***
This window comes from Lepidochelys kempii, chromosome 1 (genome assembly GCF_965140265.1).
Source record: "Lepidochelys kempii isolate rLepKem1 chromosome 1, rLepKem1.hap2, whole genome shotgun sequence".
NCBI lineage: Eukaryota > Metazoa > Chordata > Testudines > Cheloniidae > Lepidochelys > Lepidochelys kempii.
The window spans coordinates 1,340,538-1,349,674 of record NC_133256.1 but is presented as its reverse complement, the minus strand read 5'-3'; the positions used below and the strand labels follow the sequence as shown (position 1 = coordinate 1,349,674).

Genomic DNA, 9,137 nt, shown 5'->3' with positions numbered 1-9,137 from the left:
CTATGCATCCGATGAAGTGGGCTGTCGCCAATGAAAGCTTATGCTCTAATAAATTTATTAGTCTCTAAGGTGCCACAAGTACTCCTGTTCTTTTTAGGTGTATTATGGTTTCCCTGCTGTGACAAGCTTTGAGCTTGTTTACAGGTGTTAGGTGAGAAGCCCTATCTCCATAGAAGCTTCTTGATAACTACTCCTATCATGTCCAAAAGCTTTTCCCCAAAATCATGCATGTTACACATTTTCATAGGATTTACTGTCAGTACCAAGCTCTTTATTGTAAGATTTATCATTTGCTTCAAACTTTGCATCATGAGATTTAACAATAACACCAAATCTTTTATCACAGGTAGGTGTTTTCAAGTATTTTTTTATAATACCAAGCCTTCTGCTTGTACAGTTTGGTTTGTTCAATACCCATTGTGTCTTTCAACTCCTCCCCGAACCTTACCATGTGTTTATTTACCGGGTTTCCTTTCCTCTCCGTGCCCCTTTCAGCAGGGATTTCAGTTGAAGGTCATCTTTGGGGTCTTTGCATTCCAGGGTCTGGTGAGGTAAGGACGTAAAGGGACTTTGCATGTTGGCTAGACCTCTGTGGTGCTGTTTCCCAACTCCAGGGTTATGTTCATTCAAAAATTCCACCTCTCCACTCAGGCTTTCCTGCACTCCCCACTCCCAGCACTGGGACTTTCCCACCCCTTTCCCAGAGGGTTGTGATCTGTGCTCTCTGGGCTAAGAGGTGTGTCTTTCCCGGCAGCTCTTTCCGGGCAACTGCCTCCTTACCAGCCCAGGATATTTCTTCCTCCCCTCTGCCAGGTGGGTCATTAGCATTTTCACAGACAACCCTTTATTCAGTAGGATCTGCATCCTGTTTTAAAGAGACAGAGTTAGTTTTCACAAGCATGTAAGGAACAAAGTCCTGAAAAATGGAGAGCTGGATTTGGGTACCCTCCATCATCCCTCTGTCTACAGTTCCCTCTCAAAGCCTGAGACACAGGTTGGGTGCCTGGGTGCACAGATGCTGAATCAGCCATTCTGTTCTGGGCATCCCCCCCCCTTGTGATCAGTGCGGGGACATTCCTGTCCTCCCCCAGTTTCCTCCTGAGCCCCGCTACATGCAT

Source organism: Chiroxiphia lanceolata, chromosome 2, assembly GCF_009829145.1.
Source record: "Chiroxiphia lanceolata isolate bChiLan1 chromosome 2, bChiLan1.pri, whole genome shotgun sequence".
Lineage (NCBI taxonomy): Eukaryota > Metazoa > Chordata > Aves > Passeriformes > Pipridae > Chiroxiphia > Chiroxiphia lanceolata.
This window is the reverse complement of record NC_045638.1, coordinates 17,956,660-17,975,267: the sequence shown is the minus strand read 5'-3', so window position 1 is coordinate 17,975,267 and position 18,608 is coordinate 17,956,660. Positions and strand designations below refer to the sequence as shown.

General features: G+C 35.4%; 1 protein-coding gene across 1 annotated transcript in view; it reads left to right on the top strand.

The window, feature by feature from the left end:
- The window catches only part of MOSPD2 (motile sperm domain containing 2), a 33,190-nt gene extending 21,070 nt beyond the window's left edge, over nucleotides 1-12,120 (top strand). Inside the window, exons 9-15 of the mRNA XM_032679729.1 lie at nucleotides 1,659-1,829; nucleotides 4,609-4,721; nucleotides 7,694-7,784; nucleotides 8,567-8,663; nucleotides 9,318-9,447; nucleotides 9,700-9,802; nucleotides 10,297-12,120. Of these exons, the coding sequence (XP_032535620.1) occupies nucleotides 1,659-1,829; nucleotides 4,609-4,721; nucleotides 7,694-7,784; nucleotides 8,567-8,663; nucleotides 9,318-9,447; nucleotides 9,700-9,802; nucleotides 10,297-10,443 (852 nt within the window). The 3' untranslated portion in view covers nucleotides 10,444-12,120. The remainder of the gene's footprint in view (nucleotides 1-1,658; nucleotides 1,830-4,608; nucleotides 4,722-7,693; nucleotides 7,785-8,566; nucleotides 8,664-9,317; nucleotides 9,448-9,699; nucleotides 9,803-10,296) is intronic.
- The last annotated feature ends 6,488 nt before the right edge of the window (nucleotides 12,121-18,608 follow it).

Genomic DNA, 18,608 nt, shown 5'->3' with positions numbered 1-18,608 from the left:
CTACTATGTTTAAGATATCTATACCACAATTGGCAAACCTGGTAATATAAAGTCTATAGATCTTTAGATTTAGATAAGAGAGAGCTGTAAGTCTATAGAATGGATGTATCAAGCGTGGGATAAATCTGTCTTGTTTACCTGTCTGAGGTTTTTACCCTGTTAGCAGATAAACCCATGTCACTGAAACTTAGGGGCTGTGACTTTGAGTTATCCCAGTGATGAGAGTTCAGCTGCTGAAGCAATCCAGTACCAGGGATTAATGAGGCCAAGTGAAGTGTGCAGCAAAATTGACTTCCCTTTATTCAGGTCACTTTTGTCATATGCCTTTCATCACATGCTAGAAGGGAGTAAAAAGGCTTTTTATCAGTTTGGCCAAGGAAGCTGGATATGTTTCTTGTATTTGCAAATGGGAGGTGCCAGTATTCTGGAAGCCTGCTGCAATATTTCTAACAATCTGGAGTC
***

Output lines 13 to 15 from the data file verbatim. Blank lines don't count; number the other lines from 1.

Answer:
- The window catches only part of MOSPD2 (motile sperm domain containing 2), a 33,190-nt gene extending 21,070 nt beyond the window's left edge, over nucleotides 1-12,120 (top strand). Inside the window, exons 9-15 of the mRNA XM_032679729.1 lie at nucleotides 1,659-1,829; nucleotides 4,609-4,721; nucleotides 7,694-7,784; nucleotides 8,567-8,663; nucleotides 9,318-9,447; nucleotides 9,700-9,802; nucleotides 10,297-12,120. Of these exons, the coding sequence (XP_032535620.1) occupies nucleotides 1,659-1,829; nucleotides 4,609-4,721; nucleotides 7,694-7,784; nucleotides 8,567-8,663; nucleotides 9,318-9,447; nucleotides 9,700-9,802; nucleotides 10,297-10,443 (852 nt within the window). The 3' untranslated portion in view covers nucleotides 10,444-12,120. The remainder of the gene's footprint in view (nucleotides 1-1,658; nucleotides 1,830-4,608; nucleotides 4,722-7,693; nucleotides 7,785-8,566; nucleotides 8,664-9,317; nucleotides 9,448-9,699; nucleotides 9,803-10,296) is intronic.
- The last annotated feature ends 6,488 nt before the right edge of the window (nucleotides 12,121-18,608 follow it).

Genomic DNA, 18,608 nt, shown 5'->3' with positions numbered 1-18,608 from the left: